Friday, January 1, 2010

The Anatomy Of The Gospel (Part 6)


I must say from the outset that I am incapable of discussing this subject and doing it justice. It goes so far beyond my sinful flesh and tiny brain. I cling to the hope that God will be glorified in my human weakness.

To be right with God we need pardon for our sin. As impossible as that is we also need something else. We need righteousness to enter into eternal life and God’s presence. Take a look at Proverbs 17:15. Just stop and meditate on this for a moment.

He that justifieth the wicked, and he that condemneth the just, even they both are abomination to the LORD (Proverbs 17:15).

This verse reveals the heart of the problem. If God pardons a sinner He becomes an abomination. This is why the Gospel is not about us telling God we’re sorry and being forgiven. God is bound by His law to punish sin. Do you see this problem?
There was only one way and that is why He is the only way!

Jesus said to him, "I am the way, and the truth, and the life. No one comes to the Father except through me" (John 14:6).

And there is salvation in no one else, for there is no other name under heaven given among men by which we must be saved" (Acts 4:12)

Now the only way that God can forgive sinful men is if God who made the law and God who demands satisfaction, if He Himself comes down, and pays the penalty. This is why God became a man, Jesus Christ, and fulfilled the whole law. So that He could be condemned as a just man, in order that the wicked could be justified. Here is where we find God’s love.

For he hath made him to be sin for us, who knew no sin; that we might be made the righteousness of God in him. (2 Corinthians 5:21)

John Macarthur comments on this verse:

As Christ was not a sinner, but was treated as if He were, so believers who have not yet been made righteous are treated as if they were righteous.

Here we see what we call imputation. Jesus takes our punishment and credits us with His righteousness. The great exchange in order that we may inherit eternal life. This righteousness is a legal statement, not an injection of righteousness as the Catholics teach. Your righteousness is a credit to your account – something that you can never take credit for. You don’t become a better man. You become a bad man saved by a good God. Macarthur continues:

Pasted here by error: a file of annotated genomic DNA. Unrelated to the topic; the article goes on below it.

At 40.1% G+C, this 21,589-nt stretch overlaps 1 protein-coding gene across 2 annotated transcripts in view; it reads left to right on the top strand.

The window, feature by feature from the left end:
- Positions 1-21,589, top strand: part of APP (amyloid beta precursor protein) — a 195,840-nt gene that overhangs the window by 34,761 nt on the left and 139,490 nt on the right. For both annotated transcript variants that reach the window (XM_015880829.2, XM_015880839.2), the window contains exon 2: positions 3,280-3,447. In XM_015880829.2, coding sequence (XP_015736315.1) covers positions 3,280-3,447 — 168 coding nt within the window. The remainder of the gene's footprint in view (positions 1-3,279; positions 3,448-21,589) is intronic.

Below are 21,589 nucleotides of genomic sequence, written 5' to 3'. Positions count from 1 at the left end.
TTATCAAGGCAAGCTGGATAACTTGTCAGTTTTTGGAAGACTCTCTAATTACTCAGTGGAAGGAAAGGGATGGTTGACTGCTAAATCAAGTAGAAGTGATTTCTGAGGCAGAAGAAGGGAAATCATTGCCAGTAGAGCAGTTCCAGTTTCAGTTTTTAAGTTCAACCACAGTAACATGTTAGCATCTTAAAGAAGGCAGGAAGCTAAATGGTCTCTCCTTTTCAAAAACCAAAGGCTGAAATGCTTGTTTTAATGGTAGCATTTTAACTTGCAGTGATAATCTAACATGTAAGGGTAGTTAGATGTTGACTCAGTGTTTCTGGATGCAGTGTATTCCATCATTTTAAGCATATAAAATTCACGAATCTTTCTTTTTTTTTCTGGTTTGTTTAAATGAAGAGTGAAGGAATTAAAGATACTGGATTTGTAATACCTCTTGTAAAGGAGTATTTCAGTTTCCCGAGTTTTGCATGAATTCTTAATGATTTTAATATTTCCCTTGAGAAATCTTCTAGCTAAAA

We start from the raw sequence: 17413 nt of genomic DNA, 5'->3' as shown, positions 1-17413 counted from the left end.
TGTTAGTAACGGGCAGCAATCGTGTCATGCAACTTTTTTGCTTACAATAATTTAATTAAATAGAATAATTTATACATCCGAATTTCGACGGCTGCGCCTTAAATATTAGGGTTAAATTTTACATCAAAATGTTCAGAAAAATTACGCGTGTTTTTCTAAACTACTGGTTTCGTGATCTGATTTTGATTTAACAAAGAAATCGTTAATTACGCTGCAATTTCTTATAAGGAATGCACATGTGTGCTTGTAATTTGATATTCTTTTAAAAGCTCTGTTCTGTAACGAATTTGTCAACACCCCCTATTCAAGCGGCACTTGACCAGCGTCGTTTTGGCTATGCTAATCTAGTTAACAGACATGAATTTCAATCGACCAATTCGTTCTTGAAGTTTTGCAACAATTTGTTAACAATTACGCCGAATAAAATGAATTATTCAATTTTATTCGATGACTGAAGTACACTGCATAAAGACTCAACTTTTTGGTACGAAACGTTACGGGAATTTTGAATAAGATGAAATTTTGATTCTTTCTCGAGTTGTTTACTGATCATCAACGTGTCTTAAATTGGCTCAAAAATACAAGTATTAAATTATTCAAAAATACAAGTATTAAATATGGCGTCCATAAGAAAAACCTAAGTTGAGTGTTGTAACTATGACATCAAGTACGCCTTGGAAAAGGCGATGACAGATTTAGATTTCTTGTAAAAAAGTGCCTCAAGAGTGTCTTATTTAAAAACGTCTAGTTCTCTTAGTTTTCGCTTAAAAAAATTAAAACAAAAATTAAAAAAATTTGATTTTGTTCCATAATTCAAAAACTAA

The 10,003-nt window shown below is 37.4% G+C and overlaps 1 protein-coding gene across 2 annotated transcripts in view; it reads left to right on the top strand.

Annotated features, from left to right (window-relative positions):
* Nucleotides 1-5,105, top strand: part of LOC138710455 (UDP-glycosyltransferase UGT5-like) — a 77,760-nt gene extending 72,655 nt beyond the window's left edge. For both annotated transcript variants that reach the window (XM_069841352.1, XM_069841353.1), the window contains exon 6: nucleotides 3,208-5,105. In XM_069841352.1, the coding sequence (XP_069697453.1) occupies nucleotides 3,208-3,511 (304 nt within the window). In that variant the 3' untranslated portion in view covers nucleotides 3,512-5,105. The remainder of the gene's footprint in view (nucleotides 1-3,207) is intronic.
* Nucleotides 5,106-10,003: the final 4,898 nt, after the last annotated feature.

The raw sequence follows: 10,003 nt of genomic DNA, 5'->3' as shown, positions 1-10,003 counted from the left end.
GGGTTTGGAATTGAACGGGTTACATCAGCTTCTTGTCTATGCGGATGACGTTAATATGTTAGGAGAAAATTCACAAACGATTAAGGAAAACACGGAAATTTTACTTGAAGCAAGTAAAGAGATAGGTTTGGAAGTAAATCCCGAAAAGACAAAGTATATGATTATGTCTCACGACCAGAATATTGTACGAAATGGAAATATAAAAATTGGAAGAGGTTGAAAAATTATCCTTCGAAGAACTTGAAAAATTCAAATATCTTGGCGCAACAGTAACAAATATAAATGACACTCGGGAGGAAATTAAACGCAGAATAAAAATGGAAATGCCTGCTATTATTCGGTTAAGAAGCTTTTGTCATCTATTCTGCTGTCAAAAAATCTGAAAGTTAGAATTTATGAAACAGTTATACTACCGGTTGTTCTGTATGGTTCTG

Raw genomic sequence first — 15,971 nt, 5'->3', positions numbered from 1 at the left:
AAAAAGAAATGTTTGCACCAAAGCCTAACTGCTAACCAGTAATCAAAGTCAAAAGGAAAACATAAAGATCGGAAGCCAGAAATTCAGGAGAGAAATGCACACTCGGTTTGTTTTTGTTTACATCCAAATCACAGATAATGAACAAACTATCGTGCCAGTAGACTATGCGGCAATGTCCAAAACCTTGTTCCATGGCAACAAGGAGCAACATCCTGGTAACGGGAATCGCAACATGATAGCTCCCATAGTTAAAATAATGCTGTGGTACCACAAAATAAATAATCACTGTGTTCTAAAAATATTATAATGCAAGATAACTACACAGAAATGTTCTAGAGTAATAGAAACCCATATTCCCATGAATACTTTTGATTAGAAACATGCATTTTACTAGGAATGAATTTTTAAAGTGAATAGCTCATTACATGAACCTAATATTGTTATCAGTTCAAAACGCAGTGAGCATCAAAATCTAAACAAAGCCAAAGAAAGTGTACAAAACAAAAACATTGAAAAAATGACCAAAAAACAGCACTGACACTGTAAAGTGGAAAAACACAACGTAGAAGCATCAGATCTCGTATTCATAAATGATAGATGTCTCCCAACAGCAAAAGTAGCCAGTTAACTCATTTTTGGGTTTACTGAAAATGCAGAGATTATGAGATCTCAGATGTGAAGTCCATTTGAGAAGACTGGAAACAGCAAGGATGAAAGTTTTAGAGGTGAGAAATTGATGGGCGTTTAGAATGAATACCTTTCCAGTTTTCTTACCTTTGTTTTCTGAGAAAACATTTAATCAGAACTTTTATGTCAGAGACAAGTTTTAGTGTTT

Christ bore their sins so that they could bear His righteousness. God treated Him as if He committed believers’ sins, and treats believers as if they did only the righteous deeds of the sinless Son of God.

This doctrine of penal substitutionary atonement is under continual attack today. There are those who prefer to downplay penal substitutionary atonement to emphasize
1. Christ defeating the forces of darkness or;
2. Christ identifying with us and our suffering by going to the cross.

These ideas are the most popular in Denmark right now. How often do you hear Jesus referred to as an example to follow. While there is an element of truth to these ideas:

1. Hebrews tells us (Heb 2:17) that Jesus is a compassionate intercessor having tasted of the human experience.
2. Jesus did come to destroy the works of the devil (I John 3:8).

But these ideas fall so far short of what the good news really is. The major reason Jesus came, to bring salvation, was because He is not like anybody and nobody can really be like Him. No one could keep the law, and no one could suffer God’s wrath. There are some ways in which I try to follow Jesus’ example but I am a hundred times more greatful that He fulfilled the law that I had broken and suffered the punishment that I deserve. There is the real good news.